Top 5 Reasons Employees Leave Your Company

I ran across two interesting graphs recently showing the reasons that employees leave a company. Honestly, I don’t know if they would have captured my attention except for the fact that I saw them within days of each other. And their results were quite different.

  • The blue line represents a survey of approx. 8,000 employees looking for a new job.
  • The purple line is from a survey of 500 HR pros about workforce mobility.

HR, leadership, management, training, engagement, satisfaction, pay, benefits, graph

Click to Enlarge

Now, I really don’t know that it matters who did the survey…blah, blah, blah. The purpose of the exercise isn’t to discount anyone’s data. Instead, it should prompt a few questions:

  1. There are some definite areas that both HR and employees say are reasons people leave companies. And the reasons aren’t really shocking. We keep hearing about employee disengagement being at an all-time high. What conversations are companies having about these identified reasons for employees leaving?
  2. For some of the reasons, there’s quite a noticeable difference between the employee and HR response. IMHO, these are general survey trends and the responses could be different dependent upon an industry or company. But then the question remains…What are companies doing to make sure the information they have about employee departures is accurate?

For example, an employee walks into their manager’s office and resigns. During their exit interview, they tell HR that they’ve resigned because they found a new job that pays more and offers better benefits. HR goes to senior leadership and says “We need to improve pay and benefits to retain employees.” However truth be told, the employee started looking because their manager is a Grade-A, World-Class Jerk.

Company thinks – we need to pay more. Reality is – company needs management training.

Again, I didn’t put the chart together to really question the data. I did put it together to illustrate how critical it is for us to truly understand why employees stay with the company and why they leave. And when asked the question, does the company really know?

Because if companies don’t know the real reason, how can they possibly develop good practices to retain employees?


  1. says

    You know, I appreciate the people who maintain that the real reason most people leave a job is because of management. I understand the theory behind that, and I can’t say it’s not a factor in many of my decisions in the past.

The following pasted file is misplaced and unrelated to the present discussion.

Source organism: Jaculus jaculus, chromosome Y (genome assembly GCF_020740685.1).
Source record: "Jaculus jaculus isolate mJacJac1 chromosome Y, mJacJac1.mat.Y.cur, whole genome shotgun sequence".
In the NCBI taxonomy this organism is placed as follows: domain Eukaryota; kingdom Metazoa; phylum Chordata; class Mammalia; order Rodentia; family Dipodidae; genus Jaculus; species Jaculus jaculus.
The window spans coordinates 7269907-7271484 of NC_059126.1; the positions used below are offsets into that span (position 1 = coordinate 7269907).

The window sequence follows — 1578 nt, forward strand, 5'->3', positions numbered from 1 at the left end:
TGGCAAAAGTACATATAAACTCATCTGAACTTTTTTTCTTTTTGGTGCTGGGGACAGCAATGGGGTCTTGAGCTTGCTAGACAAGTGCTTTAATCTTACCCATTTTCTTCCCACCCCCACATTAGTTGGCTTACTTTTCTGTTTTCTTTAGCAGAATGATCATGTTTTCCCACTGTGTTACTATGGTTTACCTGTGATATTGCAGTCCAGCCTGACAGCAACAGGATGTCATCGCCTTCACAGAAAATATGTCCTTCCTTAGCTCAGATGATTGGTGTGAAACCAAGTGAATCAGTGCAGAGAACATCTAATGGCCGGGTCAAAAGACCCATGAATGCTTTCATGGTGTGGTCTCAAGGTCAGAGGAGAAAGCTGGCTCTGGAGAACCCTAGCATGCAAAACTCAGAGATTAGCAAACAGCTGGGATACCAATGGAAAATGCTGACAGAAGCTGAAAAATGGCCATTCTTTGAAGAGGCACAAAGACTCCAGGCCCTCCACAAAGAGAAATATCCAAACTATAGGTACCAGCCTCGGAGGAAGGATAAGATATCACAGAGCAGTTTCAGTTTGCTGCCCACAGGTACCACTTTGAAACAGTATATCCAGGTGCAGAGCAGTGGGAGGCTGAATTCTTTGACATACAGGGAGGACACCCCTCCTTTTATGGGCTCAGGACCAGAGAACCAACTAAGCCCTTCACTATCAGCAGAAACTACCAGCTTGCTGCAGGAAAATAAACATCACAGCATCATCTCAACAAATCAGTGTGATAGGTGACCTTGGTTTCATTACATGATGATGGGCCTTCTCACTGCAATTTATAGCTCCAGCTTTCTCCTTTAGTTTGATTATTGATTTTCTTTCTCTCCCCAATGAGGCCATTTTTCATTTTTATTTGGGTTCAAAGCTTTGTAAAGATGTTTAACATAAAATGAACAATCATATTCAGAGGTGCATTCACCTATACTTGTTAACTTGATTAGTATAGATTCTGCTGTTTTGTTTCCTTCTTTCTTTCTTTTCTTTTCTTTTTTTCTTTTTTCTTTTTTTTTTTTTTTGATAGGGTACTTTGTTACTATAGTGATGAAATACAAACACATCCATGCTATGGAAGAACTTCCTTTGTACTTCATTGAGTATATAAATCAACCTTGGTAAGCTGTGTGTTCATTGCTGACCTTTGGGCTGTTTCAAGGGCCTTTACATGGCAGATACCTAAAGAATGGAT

But particularly the way things are going for many people, the compensation (and by association, benefits package) is huge for a lot of people. For many people, raises have been small if they’ve gotten one at all, and so many had to take pay cuts early on in the original recession that it’s been a struggle to keep up. Better pay is a massively huge carrot, especially if other factors are not really that different.

    Although it’s like you said, I’m sure during the exit interview, many people just say “it’s better pay/benefits” rather than have that one last confrontation with a manager, or run the risk of a negative reference down the line because of that last thing they said.

  2. says

    I think there are many who don’t recognize the impact a manager has on an employee’s work experience and tenure with the organization. I also know sometimes there is just a personality conflict but a manager who has had good training should be able to overcome that and focus on mentoring and developing the employee.

    If an employee says (even with half truth) that they are leaving for better pay, I think sometimes that means that either the manager didn’t recognize that the employee could have, and maybe should have, had more challenges (with corresponding increased pay) or that the employee is going to give the new employer a big surprise!
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  3. says

    @Kelly – Thanks for the comment. You raise an excellent point about benefits packages being a part of compensation. And I agree that many employees will say pay and benefits instead of their manager during exit interviews to avoid burning a bridge.

    @Patricia – I like your point about pay still being a reflection on the manager. Thanks for sharing!

  4. says

    Here’s a radical idea: Ask employees what they want and then deliver to them. That will retain them. If not, people like me will take them away by giving them what they want.

    In my experience, the #1 reason people leave their employer is poor managers. Put the onus on management to retain their staff by giving them the tools and resources to do so.

  5. says

    @Julie – So true! Thanks for the comment.

    @Mike – If it were only that simple. I don’t believe we have to give employees everything they want. We do have to listen and provide answers.

    That being said, employees need a certain amount of money to live. If that doesn’t happen, money becomes issue #1. Once the compensation matter is taken care of (and it doesn’t always need to be a huge salary), then management moves to the top reason. Then your point about giving them the training and resources definitely comes into play.

    Thanks for sharing your thoughts!

  6. KMB says

    I am currently struggling with what to say at my exit interview if the offer I want comes through. I have been to HR more than once regarding the main problem/reason I began looking for a new postion – terrible manager, no appreciation (including a direct statement that my master’s degree and its focus are not important, a degree PAID FOR by the company), and very unprofessional behavior by the manager. So HR is aware of all this, yet has done nothing to assist me (or any of the others who have been to HR about this manager). So why should I repeat the reasons at an exit interview? This manager is guaranteed to bad mouth me when I’m gone, no matter what I say (based on her reaction to prior employees leaving the department). And there’s little chance that a new job will even come close to matching my current salary and benefits after 15 years. But as they say, money can’t buy happiness, nor convince me to put up with the BS on a daily basis indefinitely.